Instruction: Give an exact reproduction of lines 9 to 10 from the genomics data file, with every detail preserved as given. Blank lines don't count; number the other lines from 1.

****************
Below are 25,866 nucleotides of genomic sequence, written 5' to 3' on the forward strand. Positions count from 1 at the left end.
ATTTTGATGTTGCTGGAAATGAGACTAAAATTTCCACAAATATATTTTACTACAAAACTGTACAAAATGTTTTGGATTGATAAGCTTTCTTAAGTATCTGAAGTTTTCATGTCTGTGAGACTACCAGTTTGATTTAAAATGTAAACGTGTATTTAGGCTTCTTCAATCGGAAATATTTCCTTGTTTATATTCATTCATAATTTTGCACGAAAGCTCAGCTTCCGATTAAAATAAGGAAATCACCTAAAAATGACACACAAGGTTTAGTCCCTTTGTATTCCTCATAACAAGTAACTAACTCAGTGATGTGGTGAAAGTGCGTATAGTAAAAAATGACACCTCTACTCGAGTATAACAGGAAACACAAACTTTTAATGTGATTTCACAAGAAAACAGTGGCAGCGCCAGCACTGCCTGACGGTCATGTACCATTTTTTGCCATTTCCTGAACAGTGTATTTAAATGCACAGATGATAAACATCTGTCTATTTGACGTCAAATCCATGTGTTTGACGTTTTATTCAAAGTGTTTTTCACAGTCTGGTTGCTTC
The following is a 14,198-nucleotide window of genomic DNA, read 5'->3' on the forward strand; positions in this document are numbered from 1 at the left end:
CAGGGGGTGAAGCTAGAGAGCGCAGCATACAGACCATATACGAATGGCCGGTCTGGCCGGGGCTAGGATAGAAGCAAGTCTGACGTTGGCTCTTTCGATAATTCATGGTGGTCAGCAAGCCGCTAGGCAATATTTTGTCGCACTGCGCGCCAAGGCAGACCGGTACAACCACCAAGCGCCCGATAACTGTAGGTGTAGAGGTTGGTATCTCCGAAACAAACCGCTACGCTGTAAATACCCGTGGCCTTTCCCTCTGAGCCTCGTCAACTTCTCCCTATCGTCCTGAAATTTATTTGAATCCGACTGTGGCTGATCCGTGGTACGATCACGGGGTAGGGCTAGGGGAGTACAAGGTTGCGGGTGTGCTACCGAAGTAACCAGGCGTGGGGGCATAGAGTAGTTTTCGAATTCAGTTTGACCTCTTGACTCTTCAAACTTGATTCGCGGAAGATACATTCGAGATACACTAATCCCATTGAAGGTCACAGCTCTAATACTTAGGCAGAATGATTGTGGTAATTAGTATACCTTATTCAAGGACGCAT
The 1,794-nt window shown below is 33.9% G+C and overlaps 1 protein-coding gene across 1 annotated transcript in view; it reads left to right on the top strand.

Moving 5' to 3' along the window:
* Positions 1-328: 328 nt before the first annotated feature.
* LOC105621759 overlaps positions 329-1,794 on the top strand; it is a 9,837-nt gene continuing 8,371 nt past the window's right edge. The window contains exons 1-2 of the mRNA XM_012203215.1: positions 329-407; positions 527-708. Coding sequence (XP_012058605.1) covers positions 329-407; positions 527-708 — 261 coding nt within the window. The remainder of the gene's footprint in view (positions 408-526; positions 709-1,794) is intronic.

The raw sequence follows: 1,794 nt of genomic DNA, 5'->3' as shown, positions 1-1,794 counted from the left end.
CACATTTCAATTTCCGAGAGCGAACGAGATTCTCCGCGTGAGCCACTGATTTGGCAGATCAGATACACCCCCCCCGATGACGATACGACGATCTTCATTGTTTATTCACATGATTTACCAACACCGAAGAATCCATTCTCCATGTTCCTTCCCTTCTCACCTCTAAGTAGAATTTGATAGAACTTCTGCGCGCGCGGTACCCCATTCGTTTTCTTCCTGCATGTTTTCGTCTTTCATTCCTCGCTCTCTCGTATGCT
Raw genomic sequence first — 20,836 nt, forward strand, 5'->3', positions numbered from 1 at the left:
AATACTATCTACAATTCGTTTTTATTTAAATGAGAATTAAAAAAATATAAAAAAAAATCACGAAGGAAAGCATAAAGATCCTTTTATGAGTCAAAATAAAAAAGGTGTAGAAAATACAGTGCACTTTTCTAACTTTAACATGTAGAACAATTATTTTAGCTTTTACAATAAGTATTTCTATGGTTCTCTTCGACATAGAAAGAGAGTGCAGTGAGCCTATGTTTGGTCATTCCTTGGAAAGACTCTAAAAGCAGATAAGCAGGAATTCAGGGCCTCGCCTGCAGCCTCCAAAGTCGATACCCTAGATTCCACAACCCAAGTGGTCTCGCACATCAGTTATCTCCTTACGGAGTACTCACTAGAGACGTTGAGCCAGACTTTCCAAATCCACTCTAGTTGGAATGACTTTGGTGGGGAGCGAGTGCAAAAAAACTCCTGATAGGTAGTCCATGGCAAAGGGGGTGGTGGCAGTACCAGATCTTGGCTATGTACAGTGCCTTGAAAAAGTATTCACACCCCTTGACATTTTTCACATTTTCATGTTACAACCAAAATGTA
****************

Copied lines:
The raw sequence follows: 1,794 nt of genomic DNA, 5'->3' as shown, positions 1-1,794 counted from the left end.
CACATTTCAATTTCCGAGAGCGAACGAGATTCTCCGCGTGAGCCACTGATTTGGCAGATCAGATACACCCCCCCCGATGACGATACGACGATCTTCATTGTTTATTCACATGATTTACCAACACCGAAGAATCCATTCTCCATGTTCCTTCCCTTCTCACCTCTAAGTAGAATTTGATAGAACTTCTGCGCGCGCGGTACCCCATTCGTTTTCTTCCTGCATGTTTTCGTCTTTCATTCCTCGCTCTCTCGTATGCT